Latest Muppet movie misses magic of the others

By Christopher K. Conner

Without context the eighth feature film of the Muppets franchise might sound like a greatest hits album. “The Muppets Most Wanted” is in fact a sequel to 2011’s “The Muppets” and picks up right where that previous flick left off with the reunited muppets wondering what to do after that film’s ending.

Realizing that they are now producing a sequel, the gathered misfits perform a number celebrating and poking fun at the idea of Hollywood sequels. Unfortunately, this number might be the high point for the film. From that point on, the Muppets hire Dominic Badguy (Ricky Gervais) to help Kermit manage a world tour for the group.

As the other Muppets begin to relish the Dominic’s encouragement compare to Kermit’s practicality, Kermit starts to feel unneeded and unappreciated. At his lowest point, Dominic suggests Kermit walk the streets of Berlin to clear his head and gives him a map to follow.

What Kermit doesn’t realize is that Dominic is working for the recently escaped Constantine. Very similar in appearance to Kermit, Constantine is known as the worlds top criminal and the most dangerous frog. In the fog, Constantine glues a copy of his characteristic mole to Kermit and disappears. The locals recognize Kermit as the wanted Constantine, leading to him being shipped back to Siberia and the gulag Constantine recently escaped from.

Constantine covers his mole with green makeup and slips into the role of Kermit. With the exception of Animal, who can smell the difference, the rest of the muppets accept Constantine. Meanwhile, Kermit is expecting his friends to notice his disappearance and come to rescue him at any time.

Using The Muppet Show as cover for their activities, Dominic (who works under the crime name “The Lemur”) and Constantine begin their plot to steal the crown jewels of England, following the trail of the last criminal to nearly succeed in the task. While Dominic does the bulk of the work, Constantine demeans him and continues to point out that Dominic is second on the most wanted list, not first like Constantine.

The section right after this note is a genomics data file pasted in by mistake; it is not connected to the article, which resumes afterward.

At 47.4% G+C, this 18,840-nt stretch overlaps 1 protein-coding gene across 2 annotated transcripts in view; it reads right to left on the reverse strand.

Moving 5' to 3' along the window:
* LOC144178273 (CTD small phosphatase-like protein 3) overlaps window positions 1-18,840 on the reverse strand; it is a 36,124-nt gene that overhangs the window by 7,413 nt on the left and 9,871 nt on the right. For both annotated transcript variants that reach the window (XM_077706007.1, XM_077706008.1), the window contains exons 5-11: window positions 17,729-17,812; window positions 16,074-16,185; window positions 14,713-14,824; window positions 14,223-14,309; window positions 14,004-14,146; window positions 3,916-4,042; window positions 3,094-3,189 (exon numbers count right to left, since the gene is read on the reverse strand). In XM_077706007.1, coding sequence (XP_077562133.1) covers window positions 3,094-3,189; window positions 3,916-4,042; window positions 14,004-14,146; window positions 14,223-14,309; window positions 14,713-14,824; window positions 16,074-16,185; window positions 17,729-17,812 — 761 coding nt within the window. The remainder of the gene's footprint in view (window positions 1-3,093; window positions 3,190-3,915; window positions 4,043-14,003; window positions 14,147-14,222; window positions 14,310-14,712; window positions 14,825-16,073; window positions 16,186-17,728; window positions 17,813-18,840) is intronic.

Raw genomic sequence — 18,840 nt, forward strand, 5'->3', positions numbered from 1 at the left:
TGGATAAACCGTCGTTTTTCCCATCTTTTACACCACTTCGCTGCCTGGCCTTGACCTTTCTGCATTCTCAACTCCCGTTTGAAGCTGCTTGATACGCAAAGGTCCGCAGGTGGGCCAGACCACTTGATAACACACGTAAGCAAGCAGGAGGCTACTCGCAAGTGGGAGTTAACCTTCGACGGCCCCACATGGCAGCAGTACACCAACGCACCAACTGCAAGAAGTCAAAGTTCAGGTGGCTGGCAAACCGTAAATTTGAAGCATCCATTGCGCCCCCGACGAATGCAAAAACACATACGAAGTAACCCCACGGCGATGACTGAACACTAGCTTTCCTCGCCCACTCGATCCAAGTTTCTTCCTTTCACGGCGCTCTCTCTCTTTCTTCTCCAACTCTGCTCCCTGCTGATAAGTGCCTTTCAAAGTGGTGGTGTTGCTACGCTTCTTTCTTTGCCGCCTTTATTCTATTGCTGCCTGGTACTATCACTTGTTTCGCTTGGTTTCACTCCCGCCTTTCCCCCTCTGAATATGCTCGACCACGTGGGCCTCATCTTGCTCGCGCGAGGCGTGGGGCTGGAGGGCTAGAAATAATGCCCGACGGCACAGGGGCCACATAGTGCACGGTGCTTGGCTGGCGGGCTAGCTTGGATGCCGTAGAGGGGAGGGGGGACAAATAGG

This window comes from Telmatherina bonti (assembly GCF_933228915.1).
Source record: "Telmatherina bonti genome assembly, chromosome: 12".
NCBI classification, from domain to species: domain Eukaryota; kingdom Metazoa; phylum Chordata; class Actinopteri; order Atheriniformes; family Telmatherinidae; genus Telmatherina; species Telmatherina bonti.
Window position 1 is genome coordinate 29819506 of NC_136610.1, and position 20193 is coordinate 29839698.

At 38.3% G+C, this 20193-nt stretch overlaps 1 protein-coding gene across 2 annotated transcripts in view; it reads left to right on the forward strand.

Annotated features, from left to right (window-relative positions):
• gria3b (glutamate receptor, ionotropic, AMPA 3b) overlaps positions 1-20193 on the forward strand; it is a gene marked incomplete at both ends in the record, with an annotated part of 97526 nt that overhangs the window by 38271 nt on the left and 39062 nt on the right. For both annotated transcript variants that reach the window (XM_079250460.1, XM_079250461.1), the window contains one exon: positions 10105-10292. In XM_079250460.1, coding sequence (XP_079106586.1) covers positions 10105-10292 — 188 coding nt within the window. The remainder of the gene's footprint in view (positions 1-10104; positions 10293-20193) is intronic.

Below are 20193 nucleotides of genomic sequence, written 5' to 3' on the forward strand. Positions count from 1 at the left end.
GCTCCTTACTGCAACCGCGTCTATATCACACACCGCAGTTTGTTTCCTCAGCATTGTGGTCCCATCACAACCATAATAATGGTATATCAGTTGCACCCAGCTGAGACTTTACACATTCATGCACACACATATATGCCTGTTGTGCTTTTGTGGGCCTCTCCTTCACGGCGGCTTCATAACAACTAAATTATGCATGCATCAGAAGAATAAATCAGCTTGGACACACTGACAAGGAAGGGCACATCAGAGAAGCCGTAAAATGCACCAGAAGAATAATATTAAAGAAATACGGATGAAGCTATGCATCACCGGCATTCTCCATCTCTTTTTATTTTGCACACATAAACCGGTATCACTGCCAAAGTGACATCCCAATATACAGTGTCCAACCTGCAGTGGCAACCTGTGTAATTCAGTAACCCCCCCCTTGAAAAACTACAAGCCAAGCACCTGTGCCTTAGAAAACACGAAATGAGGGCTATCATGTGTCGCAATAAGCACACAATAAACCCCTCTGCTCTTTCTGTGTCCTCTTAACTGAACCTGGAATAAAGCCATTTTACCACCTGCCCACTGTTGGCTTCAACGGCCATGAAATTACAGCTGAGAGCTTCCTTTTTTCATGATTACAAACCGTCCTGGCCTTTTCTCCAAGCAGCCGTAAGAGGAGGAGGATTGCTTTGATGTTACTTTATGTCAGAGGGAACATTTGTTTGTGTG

Once their crimes catch the attention of authorities, Sam Eagle and Interpol agent Jean Pierre Napoleon (Ty Burrell) team up to pursue them. Together they begin the pursue the Muppets as suspects, but seem unable to produce any kind of proof, since they are on stage in front of sell-out crowds during the crimes.

After a number of days, the gulag warden Nadya (Tina Fey) seems to accept that Kermit isn’t Constantine, but is unwilling to let him leave. She convinces Kermit that his friends have forgotten him and forces him to take over direction of the annual Gulag Review. While Kermit is creating a show composed of criminals, the rest of the Muppets are starting to realize something is wrong with their Kermit, but refuse to accept it because the Kermit is giving them everything they want.

When Walter follows Dominic to a rendezvous in Dublin he discovers that Badguy really is a bad guy. On his own, Fozzie discovers the similarity between Kermit and Constantine and teams up with Walter to try and prove that Kermit has been replaced. Before they get the chance they are discovered by Constantine and have to flee with Animal’s help.

The trio decide that the only one that can fix the situation is the real Kermit and they set out to find him. The question becomes, will they find the frog before Dominic and Constantine escape with the crown jewels and possibly destroy the Muppets in the process.

“The Muppets Most Wanted” has a few clever jokes and a smidgen of their standard self-depreciating humor, but overall this film is missing some of the magic and chemistry of the better Muppet movies. Because so much of the film features the relationship between Dominic and Constantine, as well as Sam Eagle and Jean Pierre, screen time for the more popular members of the Muppets cast is limited.

While there are homages to the original Muppet Show and the variety show format, there isn’t a lot of variety in the film. There is some singing and some dancing, but the songs are dull and not particularly funny. “The Muppets Most Wanted” seems to be going through the motions with little of the charm and enthusiasm I was expecting.

Fearing that maybe I was expecting too much, I asked Leah and Patrick what they thought of it. Leah pronounced the film “okay” while Patrick didn’t like it at all. I guess we’ll have to get out the DVDs of “The Muppet Show” and cleanse this one from our minds. I hope this isn’t the direction Disney is planning for the franchise.

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